As toy brands gear up for the holiday season without a national toy store to flex their marketing muscles, Walmart and Target are scrambling to fill the Toys R Us gap. But despite those expanded options, some experts predict toy sales will actually see a decline.
The absence of Toys R Us “is going to change things,” says Richard Gottlieb, founder and CEO of the Global Toy Group, a consultancy for the toy industry. “When you go to the toy show in Nuremberg, Germany, you see one million unique toys. In Europe, the world of play is much bigger. In Walmart or Target, it’s more like a few thousand.”
He tells Marketing Daily that the limited selection shifts the focus to the kinds of popular toys heavily advertised on TV or YouTube. “The element of surprise has gone out of toy purchasing,” he says. So rather than having any sense of wonder or discovery, consumers “walk into stores knowing what they’re going to get.”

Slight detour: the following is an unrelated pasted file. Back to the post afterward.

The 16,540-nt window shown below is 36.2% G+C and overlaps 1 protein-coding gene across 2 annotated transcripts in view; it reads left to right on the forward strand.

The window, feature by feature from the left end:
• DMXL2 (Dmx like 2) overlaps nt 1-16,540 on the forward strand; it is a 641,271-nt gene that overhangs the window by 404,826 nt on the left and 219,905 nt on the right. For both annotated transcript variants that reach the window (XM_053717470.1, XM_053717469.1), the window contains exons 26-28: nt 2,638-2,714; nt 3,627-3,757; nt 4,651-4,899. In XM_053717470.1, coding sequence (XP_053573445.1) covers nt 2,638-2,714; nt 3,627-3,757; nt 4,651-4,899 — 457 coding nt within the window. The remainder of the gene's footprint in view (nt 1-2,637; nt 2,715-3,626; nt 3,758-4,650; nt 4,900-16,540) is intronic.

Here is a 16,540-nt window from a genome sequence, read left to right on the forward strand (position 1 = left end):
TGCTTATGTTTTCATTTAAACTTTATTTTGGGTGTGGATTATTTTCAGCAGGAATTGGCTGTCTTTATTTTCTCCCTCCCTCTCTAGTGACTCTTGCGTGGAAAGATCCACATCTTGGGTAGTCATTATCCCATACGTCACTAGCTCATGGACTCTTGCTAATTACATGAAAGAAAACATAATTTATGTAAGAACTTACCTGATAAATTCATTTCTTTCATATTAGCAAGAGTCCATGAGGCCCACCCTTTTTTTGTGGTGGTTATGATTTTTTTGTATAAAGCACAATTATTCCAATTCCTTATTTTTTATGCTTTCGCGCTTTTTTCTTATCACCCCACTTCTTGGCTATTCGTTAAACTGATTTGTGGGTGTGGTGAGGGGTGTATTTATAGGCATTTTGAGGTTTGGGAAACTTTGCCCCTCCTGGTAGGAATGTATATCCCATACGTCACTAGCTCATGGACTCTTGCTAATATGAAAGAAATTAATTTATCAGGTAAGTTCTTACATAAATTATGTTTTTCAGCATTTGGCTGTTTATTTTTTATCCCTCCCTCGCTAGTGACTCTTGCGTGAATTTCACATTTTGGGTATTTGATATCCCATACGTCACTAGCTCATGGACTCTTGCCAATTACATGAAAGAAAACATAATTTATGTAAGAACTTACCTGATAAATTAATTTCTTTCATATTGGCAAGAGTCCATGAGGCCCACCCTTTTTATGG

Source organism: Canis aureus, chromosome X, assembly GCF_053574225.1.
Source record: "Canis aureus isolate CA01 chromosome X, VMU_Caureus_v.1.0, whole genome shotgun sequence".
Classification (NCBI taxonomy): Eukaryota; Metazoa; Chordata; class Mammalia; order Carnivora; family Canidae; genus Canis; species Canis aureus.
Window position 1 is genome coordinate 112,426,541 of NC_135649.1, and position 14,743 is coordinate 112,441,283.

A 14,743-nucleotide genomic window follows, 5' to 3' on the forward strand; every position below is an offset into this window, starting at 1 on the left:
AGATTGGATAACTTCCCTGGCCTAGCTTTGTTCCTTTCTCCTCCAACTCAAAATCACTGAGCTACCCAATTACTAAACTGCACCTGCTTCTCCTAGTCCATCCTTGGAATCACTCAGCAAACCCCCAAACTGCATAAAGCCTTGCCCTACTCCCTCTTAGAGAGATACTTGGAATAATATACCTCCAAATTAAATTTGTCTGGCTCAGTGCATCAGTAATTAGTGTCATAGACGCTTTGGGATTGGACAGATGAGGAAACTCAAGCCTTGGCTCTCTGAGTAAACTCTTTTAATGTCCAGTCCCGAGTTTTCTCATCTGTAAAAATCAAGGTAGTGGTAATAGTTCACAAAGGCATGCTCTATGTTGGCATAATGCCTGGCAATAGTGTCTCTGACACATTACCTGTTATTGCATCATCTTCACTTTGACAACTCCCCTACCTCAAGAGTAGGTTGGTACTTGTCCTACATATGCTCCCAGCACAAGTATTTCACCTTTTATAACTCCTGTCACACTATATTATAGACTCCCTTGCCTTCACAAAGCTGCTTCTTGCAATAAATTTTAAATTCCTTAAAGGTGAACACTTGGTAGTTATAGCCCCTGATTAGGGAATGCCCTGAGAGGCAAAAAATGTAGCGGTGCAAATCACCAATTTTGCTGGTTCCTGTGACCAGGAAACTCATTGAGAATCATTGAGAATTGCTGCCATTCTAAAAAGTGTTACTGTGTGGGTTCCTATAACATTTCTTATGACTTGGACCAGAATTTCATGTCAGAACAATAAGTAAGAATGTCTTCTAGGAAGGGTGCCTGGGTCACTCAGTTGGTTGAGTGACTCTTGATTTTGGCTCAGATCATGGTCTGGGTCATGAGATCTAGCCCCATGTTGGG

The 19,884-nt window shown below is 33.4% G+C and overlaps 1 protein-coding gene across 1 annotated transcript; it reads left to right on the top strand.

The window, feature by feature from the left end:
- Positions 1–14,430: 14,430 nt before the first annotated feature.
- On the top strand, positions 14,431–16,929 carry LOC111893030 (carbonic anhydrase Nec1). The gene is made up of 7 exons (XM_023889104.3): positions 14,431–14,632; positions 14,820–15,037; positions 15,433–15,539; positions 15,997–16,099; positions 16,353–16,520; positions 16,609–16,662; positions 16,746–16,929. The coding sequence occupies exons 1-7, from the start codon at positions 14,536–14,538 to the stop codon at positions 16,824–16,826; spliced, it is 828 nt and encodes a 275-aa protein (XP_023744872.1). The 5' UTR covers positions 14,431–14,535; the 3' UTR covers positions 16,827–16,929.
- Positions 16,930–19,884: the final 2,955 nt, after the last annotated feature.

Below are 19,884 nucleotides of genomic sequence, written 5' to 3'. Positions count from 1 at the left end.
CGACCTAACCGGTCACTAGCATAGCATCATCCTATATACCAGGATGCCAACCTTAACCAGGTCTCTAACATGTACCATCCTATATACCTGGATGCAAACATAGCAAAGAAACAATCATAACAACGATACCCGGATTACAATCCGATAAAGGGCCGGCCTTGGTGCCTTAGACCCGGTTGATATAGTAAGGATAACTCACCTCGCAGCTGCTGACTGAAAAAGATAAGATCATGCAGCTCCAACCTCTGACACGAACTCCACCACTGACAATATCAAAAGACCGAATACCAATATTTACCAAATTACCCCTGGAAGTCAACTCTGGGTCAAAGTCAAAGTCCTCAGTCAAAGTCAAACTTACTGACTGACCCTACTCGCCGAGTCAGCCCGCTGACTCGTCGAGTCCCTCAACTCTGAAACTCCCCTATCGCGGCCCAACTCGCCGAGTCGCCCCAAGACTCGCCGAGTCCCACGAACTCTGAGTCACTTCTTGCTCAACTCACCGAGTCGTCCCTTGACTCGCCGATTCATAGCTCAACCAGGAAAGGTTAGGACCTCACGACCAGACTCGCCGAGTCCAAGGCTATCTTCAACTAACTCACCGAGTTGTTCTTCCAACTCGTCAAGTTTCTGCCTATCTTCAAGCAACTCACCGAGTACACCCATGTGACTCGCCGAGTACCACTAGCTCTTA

But retailers are trying. Target has released its list of top toys, including an even bigger L.O.L. Surprise! doll, and a plush spin on the Fingerling craze. And it says it’s offering some 2,500 new and exclusive toys, almost twice as many as last year. Target’s also retooled its site to showcase toys by trends, making it easier for parents to get inspired.
Walmart is expanding aisles, adding more toys (a 30% increase in stores, and a 40% jump in those sold online), as well as adding in-store events and demos for shoppers to test items. (It’s promising 2,000 toy playdates at supercenters around the U.S.) A new approach online includes content from toy influencers, a first for the retailer.
The NPD Group, a market research company, recently reported a 7% jump in toy sales for the first half of the year, and is predicting sales will continue to be strong through the end of the year.
Gottlieb disagrees. “Toys R Us essentially dumped its inventory over a three to four month period, and at heavily discounted prices. How many Christmas presents were purchased during that period? I think we’ll be off a few points in sales.”
While Amazon does a brisk toy business, “the internet doesn’t seem to be as conducive to the kind of impulse buying that is important to toy shopping.”